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Ivory Coast Junta Leader Flees

October 25, 2000 GMT

ABIDJAN, Ivory Coast (AP) _ Junta leader Gen. Robert Guei fled on Wednesday, as many of his security forces turned against him and joined thousands of demonstrators swarming the streets to protest his claim to have won presidential elections, soldiers said.

Laurent Gbagbo, the opposition leader who also claimed to have won Sunday’s presidential vote, addressed hundreds of cheering supporters outside his campaign headquarters in suburban Abidjan.

He thanked them for opposing what he called Guei’s ``electoral coup d’etat.″

``I thank you for responding massively to this appeal. You went out in the hundreds of thousands. I pay particular homage to those who died in the cause of this. We will give them a funeral befitting their courage,″ he said.

The crowd cheered when truckloads of pro-Gbagbo police and military drove into the compound.

Guei had on Tuesday declared himself the victor in Sunday’s presidential elections. Until Guei took power in a Dec. 24 coup d’etat, Ivory Coast was known as an oasis of calm in volatile West Africa.

Mutinous soldiers battled government troops at a military base Wednesday and bloody street protests had resumed for a second day.

Before dawn, disgruntled soldiers attacked a munitions depot at the main military base in Abidjan, known as Akouedo, soldiers at the base said. Guei loyalists fought off at least four armored vehicles full of mutineers, they said. At least one mutineer was killed, the soldiers said.

``There has been an attack but it has failed,″ said the base commander army Maj. Pierre Oualata. ``It’s over.″

Hours later, protests resumed in Ivorian cities, including downtown Abidjan near the presidential palace. In Abidjan suburbs, youths set bonfires of tires and garbage. Downtown, thousands of protesters advanced on soldiers who fired shots above their heads and in some case beat protesters with sticks and rifle butts.

``We will fight until Guei is out,″ protesters at one junction in the Riviera suburb chanted before running from a burst of gunfire.

Sama said anti-Guei soldiers had captured the television and radio stations, although this could not be independently confirmed. State television remained off the air and the radio station played recorded music. International radio stations found their signals blocked Wednesday.

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Sama said another senior junta member, Capt. Saint Cyr Djikalou, had also defected.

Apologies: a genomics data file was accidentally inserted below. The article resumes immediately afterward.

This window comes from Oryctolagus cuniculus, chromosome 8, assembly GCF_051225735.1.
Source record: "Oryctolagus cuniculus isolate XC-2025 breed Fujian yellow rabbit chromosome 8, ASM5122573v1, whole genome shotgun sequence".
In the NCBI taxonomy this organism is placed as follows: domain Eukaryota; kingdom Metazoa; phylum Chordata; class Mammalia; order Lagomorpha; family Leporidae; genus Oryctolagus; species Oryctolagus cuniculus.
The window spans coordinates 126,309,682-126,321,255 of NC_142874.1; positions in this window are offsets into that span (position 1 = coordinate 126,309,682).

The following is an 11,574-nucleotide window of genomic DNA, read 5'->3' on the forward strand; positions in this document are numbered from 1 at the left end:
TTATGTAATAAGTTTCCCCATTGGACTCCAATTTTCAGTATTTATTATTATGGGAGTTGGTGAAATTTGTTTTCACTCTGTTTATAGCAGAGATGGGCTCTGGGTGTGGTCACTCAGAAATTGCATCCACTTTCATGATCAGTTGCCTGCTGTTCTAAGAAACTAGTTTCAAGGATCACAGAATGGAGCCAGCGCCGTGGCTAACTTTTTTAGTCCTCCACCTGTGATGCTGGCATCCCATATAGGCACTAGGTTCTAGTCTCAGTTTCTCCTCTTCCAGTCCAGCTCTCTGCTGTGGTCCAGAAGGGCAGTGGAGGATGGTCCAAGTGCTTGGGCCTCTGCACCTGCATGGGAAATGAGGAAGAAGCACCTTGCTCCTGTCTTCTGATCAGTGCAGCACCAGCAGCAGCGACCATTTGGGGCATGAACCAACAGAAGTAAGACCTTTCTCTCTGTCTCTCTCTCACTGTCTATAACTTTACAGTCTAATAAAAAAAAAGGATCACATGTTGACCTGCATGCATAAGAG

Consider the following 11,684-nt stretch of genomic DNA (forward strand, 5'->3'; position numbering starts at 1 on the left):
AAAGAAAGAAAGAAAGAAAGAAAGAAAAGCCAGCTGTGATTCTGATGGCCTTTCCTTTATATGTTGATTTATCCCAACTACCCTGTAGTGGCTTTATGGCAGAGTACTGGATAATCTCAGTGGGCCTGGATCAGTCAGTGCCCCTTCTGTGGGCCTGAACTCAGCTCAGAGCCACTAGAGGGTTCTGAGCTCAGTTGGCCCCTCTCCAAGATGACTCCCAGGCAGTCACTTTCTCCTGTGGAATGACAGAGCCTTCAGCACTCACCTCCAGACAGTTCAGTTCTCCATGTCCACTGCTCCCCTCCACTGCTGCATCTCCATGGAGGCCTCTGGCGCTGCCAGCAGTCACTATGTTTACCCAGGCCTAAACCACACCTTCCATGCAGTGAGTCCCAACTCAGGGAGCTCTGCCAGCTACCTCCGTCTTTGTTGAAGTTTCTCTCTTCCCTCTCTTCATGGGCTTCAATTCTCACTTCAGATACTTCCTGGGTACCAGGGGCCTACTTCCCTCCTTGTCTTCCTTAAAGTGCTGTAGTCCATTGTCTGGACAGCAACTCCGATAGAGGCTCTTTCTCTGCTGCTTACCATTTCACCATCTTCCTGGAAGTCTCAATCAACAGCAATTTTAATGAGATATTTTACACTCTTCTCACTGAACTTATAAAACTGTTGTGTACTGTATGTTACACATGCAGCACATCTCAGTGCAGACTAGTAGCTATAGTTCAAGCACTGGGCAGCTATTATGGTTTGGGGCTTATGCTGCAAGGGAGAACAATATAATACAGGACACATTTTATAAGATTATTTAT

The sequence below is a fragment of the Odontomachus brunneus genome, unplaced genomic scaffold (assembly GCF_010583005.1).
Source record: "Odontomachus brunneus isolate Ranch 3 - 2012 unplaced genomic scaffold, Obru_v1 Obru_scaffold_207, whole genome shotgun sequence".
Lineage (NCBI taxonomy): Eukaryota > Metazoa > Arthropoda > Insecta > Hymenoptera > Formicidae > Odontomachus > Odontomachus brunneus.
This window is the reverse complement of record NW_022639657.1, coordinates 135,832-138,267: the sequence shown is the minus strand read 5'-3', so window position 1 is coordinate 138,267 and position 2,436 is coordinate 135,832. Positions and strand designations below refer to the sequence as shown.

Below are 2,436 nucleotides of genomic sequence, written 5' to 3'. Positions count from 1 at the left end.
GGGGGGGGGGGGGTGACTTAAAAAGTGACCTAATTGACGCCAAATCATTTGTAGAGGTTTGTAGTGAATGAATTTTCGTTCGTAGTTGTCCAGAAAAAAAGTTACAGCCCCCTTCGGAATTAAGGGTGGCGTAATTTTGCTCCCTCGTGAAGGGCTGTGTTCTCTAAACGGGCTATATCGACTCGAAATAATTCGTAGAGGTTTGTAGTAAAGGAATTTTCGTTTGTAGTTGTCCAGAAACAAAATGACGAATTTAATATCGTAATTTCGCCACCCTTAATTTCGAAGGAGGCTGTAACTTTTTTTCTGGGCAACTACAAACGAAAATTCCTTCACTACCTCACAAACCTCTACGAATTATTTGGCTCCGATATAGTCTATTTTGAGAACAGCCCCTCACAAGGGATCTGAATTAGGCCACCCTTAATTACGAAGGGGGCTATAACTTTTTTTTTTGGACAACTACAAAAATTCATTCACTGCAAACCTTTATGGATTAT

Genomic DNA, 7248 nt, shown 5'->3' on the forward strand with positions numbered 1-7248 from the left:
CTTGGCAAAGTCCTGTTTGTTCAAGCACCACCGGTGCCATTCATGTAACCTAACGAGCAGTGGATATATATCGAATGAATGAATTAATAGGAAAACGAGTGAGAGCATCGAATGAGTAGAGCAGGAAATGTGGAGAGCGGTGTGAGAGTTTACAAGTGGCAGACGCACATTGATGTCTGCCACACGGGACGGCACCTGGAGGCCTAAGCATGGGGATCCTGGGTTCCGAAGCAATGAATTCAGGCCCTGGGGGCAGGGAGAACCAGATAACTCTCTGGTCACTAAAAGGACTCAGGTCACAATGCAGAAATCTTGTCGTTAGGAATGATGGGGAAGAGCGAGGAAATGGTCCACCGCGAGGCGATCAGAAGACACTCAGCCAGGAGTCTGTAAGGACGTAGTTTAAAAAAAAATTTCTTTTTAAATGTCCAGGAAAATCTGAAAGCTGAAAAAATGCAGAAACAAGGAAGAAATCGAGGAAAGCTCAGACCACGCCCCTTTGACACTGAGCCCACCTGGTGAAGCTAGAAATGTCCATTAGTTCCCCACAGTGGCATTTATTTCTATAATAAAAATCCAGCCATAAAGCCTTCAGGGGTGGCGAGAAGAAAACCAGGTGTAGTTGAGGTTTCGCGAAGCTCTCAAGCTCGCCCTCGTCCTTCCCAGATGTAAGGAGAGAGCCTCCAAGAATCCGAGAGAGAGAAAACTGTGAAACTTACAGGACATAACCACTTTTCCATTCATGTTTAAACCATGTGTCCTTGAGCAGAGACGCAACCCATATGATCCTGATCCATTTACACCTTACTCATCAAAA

Witnesses reported seeing paramilitary police escorting mobs of protesters Wednesday in Abidjan and the western town of Gagnoa, a Gbagbo stronghold.

Demonstrators, with blackened faces and leaves in their hair as traditional war symbols, marched toward barricaded government offices Tuesday before they were met by soldiers firing machine guns and tear gas.

Freedom Neruda, an official with Gbagbo’s Ivorian Popular Front, said nine people were killed in Abidjan in various clashes Tuesday and 13 were badly injured. Those figures could not be confirmed.

Witnesses said a body was found after soldiers in a moving truck fired three times into a crowd in the Abidjan suburb of Cocody.

Thousands of Gbagbo’s supporters also filled the streets in Gagnoa, where demonstrators burned and looted the homes of the junta leaders’ local campaign manager and a former government minister.

Guei dissolved the elections commission, a move that Daniel Bamba Sheik, a senior Interior Ministry official, blamed on massive fraud and the inability of electoral officials. By the time vote-counting was interrupted on Monday, the commission had shown Gbagbo with a slight edge.

Bamba Sheik said that in the final tally Guei took 52.72 percent to 41.02 for Gbagbo (pronounced BAHG-bo). Three lesser known candidates shared the remaining votes.

Gbagbo, however, declared he had 59.58 percent of the vote, compared to 32.91 percent for Guei.

Neither claim could be independently verified.

Guei later went on state-run television to thank Ivorians who, he said, ``like one man, in a great wave of dignity and solidarity, have just taken me to the head of the country.″

Instability since Guei’s coup has battered the economy and frightened Ivorians. Guei had promised the elections would mark a return to civilian rule.

The vote was plagued by controversy from the start. The nation’s two largest political parties boycotted after their leaders were barred from running by the Supreme Court. Gbagbo was the only political heavyweight allowed to run.